You can’t mandate innovation, but you can plant the seeds and watch it grow.
From the Desk of the CEO
Monday: Go forth and innovate!
Tuesday: Really, I mean it. Innovate away.
Wednesday: Well? Why aren’t you innovating?
Innovation is not typically something that can be mandated. Support for innovation from above is a good thing, but innovation works better when it’s more of a grassroots movement.
So how do you foster this grassroots innovation?
There’s nothing magical about it. Being good at innovation—like being good at anything you want to do in life—takes practice. You have to develop the habit of being innovative.
For a lot of people, that might seem counterintuitive. Isn’t innovation a bunch of geniuses catching lightening in a bottle? Isn’t it the domain of that one super-creative science guy in R&D?
Actually, no, it’s not.
Just like anyone can learn a foreign language, anyone can learn to be innovative. It’s true that some people have a natural proclivity for innovation, just like with learning a language. However, even for those lucky ones it still takes practice, and that goes double or triple for the rest of us.
So how do you plant the seeds for innovation?
You can start by reading books on it. The Innovator's DNA by Jeff Dyer and Hal Gregersen is excellent. But that’s like learning to drive by reading the state driving guidelines; you’ll learn some of the basics of what you need to know, but you’re not going to really learn to drive. To do that, you have to practice driving with someone who already knows how. The same applies for innovation.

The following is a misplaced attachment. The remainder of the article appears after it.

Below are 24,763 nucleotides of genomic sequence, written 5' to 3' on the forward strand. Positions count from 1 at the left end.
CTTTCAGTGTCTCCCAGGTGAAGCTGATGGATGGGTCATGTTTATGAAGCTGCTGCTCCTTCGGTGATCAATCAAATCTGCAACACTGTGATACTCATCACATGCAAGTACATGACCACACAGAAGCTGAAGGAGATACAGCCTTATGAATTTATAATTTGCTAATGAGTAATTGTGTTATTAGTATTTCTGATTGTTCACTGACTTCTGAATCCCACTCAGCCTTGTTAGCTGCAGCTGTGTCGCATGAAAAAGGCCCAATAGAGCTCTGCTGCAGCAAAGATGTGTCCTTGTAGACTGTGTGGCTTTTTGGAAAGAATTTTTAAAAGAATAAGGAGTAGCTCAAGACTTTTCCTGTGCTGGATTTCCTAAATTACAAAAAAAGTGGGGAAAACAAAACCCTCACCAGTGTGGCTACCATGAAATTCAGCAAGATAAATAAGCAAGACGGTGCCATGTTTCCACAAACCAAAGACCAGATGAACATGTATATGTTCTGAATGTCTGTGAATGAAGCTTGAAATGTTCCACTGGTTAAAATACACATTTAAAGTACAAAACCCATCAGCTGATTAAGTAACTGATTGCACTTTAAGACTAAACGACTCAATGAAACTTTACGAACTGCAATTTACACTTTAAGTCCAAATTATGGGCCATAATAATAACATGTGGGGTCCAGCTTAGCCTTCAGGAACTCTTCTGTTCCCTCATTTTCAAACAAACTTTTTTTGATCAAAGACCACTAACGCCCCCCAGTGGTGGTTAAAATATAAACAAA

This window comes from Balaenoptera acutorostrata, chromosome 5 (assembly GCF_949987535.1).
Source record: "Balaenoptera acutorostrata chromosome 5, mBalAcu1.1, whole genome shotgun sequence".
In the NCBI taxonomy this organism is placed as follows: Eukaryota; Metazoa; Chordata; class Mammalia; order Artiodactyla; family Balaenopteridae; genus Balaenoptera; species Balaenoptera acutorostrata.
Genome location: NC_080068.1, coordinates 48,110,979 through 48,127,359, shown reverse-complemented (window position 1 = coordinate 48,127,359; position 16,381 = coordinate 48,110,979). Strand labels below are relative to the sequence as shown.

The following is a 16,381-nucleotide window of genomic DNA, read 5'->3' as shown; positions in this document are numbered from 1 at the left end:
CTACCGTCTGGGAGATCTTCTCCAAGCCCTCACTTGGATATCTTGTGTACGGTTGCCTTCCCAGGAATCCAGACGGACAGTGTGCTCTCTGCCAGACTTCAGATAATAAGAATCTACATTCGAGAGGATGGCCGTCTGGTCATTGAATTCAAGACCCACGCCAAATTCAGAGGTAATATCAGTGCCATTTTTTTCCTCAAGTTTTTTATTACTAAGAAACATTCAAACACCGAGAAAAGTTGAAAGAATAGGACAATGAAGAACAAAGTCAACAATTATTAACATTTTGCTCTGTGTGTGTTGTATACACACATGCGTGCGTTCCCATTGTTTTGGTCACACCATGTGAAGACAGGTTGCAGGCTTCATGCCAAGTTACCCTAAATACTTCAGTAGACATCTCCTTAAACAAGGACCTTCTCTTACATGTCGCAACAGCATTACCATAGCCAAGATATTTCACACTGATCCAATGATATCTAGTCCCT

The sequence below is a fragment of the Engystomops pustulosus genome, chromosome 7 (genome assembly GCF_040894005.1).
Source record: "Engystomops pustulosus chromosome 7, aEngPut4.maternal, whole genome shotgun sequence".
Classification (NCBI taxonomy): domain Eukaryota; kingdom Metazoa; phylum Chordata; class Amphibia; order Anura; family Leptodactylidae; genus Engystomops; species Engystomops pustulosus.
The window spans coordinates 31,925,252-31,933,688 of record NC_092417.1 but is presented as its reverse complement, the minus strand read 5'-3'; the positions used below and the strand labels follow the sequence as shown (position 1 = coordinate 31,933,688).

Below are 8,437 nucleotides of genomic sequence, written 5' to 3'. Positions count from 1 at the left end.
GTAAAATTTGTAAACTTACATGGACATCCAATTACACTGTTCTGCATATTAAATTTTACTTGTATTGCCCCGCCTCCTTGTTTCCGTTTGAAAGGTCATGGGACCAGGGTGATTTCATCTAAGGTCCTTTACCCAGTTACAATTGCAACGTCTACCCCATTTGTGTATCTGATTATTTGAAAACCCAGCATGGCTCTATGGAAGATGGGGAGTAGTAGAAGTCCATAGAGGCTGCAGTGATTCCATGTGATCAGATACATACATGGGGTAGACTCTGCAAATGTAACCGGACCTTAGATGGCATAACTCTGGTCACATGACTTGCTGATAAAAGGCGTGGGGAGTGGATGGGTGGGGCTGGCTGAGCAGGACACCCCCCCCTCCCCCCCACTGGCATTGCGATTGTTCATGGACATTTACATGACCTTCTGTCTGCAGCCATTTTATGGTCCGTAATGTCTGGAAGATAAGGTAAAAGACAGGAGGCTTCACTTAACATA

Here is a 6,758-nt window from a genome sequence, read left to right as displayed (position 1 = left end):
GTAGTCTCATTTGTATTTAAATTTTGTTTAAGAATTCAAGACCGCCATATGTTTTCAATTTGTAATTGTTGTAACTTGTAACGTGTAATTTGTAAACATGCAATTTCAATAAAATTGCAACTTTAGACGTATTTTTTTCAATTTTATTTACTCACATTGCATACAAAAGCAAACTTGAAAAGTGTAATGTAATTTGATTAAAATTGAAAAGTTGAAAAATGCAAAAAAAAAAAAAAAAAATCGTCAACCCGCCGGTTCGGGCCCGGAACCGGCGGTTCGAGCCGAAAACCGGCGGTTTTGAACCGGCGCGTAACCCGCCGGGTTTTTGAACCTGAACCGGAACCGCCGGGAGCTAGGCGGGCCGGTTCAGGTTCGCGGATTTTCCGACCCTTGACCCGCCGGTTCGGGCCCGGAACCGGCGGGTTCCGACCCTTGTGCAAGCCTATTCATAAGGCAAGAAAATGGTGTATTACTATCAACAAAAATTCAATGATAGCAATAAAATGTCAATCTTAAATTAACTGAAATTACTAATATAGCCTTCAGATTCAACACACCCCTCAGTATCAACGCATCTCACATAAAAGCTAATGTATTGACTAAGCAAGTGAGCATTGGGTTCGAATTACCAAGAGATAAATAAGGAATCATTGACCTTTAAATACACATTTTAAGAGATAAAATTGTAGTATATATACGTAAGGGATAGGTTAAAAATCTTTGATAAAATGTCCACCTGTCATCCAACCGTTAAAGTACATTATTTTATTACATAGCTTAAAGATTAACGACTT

Keep Innovative Company
If you want to be innovative, you need to surround yourself with innovators. Whether your company has five or 50,000 employees, innovation needs to be ingrained in the culture. It has to start from the bottom up and be supported from the top down.
Provide the Right Atmosphere
Innovation flourishes in friendly, open environments and is squashed by experts and devil’s advocates. When you provide a safe and open-minded venue for innovation, you’ll find that anyone can provide an idea that sparks the next great product for your company.
Another ingredient for successful innovation is having the right mix of people. Encourage diversity of background, job title, subject matter knowledge, and anything else you can think of that will bring in varied opinions. Include the administrative assistant who has been at the company for 35 years. I guarantee you his or her perspective will be unique and could be just the thing you need.
Matthew Kelly will lead a workshop on Moving from Designing to Design Thinking Tuesday, June 9, 2015, at the upcoming MD&M East conference in New York City.
[image courtesy of ZIRCONICUSSO/FREEDIGITALPHOTOS.NET]